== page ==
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Discussion Starter · #1 ·
I've been hard bidding public projects lately and I typically work in a negotiated contract where the subcontractors are bought out in conjunction with the owner.

My question is what kind of risk am I taking by using a subs number in my bid. Suppose I get bids from three subs and take the lowest one. I then put that number in my bid to the owner and win the job. The sub then says they can't perform the work at that price and I'm left on the hook for the work. I can't get a bid bond from every sub so how can I mitigate this risk or do I just have to eat it?

Thanks,

John
www.constructonomics.com
 

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JumboJack for president!
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id figure 10% on top of the lowest bid then. You could brink next bid in if need be. Add 10% on top of their bid to your bid.
 

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Particulate Filter
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If you accept a bid from a sub then sign the contract with the provision that it is binding in the event that the whole project gets greenlighted. If they don't perform you can sue them for specific performance. Or you could put a penalty fee in the contract. Or both. What sub isn't going to perform; most everyone could use more work these days. Besides the whole point of the bid is to know what is going to cost to begin with.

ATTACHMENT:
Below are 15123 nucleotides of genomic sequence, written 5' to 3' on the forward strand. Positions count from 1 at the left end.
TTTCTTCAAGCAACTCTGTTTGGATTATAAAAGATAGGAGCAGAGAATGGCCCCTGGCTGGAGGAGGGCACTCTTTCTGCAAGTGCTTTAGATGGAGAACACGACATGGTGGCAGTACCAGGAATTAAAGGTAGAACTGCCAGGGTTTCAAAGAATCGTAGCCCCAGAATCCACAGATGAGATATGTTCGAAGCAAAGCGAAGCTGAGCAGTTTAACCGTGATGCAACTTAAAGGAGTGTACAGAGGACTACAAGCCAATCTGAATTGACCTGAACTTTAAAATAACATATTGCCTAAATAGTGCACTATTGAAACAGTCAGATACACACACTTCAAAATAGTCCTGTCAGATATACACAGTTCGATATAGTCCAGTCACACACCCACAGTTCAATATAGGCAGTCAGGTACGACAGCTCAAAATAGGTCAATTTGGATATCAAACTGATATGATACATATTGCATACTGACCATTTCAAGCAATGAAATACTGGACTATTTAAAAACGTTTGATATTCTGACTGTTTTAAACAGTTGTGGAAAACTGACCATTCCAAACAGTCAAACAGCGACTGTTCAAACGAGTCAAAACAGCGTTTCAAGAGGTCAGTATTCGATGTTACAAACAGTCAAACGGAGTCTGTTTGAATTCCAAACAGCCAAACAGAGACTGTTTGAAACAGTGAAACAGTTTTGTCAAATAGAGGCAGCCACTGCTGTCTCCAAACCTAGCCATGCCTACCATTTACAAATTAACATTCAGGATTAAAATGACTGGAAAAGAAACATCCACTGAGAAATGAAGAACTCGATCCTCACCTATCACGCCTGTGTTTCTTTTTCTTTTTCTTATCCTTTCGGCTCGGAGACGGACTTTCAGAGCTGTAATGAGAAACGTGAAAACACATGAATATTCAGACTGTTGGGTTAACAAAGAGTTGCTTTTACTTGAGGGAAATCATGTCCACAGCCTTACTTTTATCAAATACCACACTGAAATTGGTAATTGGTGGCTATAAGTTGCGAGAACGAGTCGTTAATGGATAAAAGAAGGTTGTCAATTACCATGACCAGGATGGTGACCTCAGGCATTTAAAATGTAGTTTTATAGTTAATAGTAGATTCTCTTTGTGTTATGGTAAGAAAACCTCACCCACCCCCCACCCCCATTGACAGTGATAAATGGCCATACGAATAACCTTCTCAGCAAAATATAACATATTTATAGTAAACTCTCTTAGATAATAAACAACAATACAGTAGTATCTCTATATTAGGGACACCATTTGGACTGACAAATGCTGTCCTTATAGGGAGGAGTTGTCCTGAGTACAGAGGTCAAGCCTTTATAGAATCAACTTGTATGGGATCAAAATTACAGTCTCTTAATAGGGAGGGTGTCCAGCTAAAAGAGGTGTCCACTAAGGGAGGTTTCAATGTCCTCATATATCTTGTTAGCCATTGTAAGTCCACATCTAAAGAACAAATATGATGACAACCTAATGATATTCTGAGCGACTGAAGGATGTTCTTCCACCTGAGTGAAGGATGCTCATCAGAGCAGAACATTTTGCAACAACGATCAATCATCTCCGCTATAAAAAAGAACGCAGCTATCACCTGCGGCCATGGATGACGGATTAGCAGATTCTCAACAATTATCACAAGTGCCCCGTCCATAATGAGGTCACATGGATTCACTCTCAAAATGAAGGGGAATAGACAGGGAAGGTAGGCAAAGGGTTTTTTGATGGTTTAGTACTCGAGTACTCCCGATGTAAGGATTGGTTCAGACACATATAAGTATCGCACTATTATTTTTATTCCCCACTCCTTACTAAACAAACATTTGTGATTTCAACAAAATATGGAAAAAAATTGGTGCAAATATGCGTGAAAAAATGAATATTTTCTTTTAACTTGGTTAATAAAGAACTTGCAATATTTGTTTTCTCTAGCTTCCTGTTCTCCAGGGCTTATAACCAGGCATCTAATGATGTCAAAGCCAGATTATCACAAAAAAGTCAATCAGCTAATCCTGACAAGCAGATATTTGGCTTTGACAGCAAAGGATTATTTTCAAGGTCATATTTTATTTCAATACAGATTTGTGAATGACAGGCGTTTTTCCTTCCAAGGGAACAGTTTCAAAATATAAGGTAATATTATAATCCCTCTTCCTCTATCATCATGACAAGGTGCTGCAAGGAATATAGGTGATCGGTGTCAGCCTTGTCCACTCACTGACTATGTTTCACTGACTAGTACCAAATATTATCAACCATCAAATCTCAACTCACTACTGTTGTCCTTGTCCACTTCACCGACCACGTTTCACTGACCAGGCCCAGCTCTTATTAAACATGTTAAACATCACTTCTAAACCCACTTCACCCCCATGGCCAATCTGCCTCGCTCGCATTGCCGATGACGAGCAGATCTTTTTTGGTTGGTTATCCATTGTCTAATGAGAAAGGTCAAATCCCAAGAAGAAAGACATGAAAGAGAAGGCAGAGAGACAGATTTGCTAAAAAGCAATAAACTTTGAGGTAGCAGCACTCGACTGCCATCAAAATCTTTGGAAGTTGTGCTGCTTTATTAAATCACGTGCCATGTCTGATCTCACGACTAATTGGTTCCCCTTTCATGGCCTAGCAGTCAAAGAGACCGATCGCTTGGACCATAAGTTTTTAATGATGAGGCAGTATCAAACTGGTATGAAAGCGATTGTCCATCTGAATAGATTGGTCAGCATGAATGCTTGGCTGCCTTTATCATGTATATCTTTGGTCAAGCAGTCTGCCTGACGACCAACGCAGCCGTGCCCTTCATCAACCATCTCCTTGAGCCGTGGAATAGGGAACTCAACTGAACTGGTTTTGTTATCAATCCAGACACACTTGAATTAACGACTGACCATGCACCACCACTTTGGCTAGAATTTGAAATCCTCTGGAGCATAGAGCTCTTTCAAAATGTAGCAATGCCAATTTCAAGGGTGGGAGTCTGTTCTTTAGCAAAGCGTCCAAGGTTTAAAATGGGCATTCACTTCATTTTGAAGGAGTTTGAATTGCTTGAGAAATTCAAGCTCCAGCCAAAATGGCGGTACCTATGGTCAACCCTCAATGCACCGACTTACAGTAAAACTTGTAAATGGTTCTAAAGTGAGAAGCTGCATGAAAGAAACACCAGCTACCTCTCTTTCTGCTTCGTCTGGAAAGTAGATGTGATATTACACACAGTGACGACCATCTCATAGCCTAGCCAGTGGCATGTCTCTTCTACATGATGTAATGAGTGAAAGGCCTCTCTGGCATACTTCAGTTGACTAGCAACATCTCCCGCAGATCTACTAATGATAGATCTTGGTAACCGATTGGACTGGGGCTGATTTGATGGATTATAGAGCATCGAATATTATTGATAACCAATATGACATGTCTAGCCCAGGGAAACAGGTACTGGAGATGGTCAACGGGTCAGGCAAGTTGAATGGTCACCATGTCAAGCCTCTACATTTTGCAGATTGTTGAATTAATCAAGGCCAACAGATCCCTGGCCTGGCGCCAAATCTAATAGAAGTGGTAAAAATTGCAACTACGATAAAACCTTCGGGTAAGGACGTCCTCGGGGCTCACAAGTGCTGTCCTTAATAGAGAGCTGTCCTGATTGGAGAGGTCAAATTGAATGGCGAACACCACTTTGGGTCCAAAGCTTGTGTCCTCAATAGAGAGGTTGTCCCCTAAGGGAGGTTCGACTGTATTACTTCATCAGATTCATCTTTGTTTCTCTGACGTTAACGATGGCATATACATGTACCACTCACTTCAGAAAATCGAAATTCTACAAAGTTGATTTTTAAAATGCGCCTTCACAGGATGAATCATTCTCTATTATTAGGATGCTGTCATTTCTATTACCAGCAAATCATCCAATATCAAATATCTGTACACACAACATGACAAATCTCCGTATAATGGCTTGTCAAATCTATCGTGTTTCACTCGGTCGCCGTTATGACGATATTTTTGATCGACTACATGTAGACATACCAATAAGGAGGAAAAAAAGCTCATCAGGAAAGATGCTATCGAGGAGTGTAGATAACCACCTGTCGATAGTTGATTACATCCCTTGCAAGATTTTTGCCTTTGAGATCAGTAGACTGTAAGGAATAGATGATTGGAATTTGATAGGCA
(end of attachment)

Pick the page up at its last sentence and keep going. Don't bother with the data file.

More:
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Particulate Filter
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Looking at your post a second time it looks like you want to write the proposal with the low bid and then yank it and sub in the higher because the original sub couldn't do it 'at that price'. Keeps your #'s low at the outset and then they can go higher later after the fish is hooked?
 

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Discussion Starter · #6 ·
It would be nice to go with a mid-level bid, but if I did that across the board I'd never get any work.

Maybe I'm overeacting, but I'm just worried about being left high and dry. When these guys send proposals over, I doubt they are legally binding, and I can't get them under contract until I know I have the job.

John
www.constructonomics.com
 

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I never go with the low bidder, there is always a catch in the details. Check the scope of work and ask lots of questions before you choose anyone. I stick with my core group of guys who will do it right the first time. If there are a few minor unforeseens they will usually take care of it for free because I take care of them. You will not get this from the low bidder looking to raise his price to where it should have been in the first place.


Moral of the story:You get what you pay for!
 
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